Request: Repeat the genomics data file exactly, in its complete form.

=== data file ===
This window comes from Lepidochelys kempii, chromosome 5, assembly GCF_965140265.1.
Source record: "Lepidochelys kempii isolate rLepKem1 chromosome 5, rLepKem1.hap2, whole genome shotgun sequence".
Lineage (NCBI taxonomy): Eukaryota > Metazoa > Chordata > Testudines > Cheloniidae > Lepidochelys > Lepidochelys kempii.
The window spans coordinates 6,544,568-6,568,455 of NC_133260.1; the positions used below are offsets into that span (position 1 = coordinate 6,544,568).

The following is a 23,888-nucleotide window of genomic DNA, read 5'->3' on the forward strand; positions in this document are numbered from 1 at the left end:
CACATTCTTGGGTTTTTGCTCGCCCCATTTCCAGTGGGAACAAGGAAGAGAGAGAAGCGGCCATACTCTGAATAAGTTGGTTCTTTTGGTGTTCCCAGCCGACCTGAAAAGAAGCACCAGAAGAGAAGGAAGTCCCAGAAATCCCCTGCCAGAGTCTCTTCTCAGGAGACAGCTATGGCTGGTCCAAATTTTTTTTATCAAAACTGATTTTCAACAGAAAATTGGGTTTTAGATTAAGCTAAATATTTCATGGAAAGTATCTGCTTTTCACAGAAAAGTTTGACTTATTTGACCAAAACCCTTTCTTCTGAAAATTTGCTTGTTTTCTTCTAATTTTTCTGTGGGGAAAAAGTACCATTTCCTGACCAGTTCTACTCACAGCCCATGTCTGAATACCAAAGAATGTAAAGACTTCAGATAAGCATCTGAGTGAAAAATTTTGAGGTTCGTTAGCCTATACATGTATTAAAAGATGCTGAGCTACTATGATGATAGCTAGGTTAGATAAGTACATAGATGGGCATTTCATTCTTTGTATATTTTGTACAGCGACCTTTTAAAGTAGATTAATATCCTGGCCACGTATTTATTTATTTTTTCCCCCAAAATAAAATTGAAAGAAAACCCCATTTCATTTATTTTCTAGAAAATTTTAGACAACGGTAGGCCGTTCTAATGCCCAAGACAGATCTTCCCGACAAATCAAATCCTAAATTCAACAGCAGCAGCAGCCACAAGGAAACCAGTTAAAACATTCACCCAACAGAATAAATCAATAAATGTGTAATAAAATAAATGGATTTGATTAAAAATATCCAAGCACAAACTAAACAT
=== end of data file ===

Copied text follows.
This window comes from Lepidochelys kempii, chromosome 5, assembly GCF_965140265.1.
Source record: "Lepidochelys kempii isolate rLepKem1 chromosome 5, rLepKem1.hap2, whole genome shotgun sequence".
Lineage (NCBI taxonomy): Eukaryota > Metazoa > Chordata > Testudines > Cheloniidae > Lepidochelys > Lepidochelys kempii.
The window spans coordinates 6,544,568-6,568,455 of NC_133260.1; the positions used below are offsets into that span (position 1 = coordinate 6,544,568).

The following is a 23,888-nucleotide window of genomic DNA, read 5'->3' on the forward strand; positions in this document are numbered from 1 at the left end:
CACATTCTTGGGTTTTTGCTCGCCCCATTTCCAGTGGGAACAAGGAAGAGAGAGAAGCGGCCATACTCTGAATAAGTTGGTTCTTTTGGTGTTCCCAGCCGACCTGAAAAGAAGCACCAGAAGAGAAGGAAGTCCCAGAAATCCCCTGCCAGAGTCTCTTCTCAGGAGACAGCTATGGCTGGTCCAAATTTTTTTTATCAAAACTGATTTTCAACAGAAAATTGGGTTTTAGATTAAGCTAAATATTTCATGGAAAGTATCTGCTTTTCACAGAAAAGTTTGACTTATTTGACCAAAACCCTTTCTTCTGAAAATTTGCTTGTTTTCTTCTAATTTTTCTGTGGGGAAAAAGTACCATTTCCTGACCAGTTCTACTCACAGCCCATGTCTGAATACCAAAGAATGTAAAGACTTCAGATAAGCATCTGAGTGAAAAATTTTGAGGTTCGTTAGCCTATACATGTATTAAAAGATGCTGAGCTACTATGATGATAGCTAGGTTAGATAAGTACATAGATGGGCATTTCATTCTTTGTATATTTTGTACAGCGACCTTTTAAAGTAGATTAATATCCTGGCCACGTATTTATTTATTTTTTCCCCCAAAATAAAATTGAAAGAAAACCCCATTTCATTTATTTTCTAGAAAATTTTAGACAACGGTAGGCCGTTCTAATGCCCAAGACAGATCTTCCCGACAAATCAAATCCTAAATTCAACAGCAGCAGCAGCCACAAGGAAACCAGTTAAAACATTCACCCAACAGAATAAATCAATAAATGTGTAATAAAATAAATGGATTTGATTAAAAATATCCAAGCACAAACTAAACAT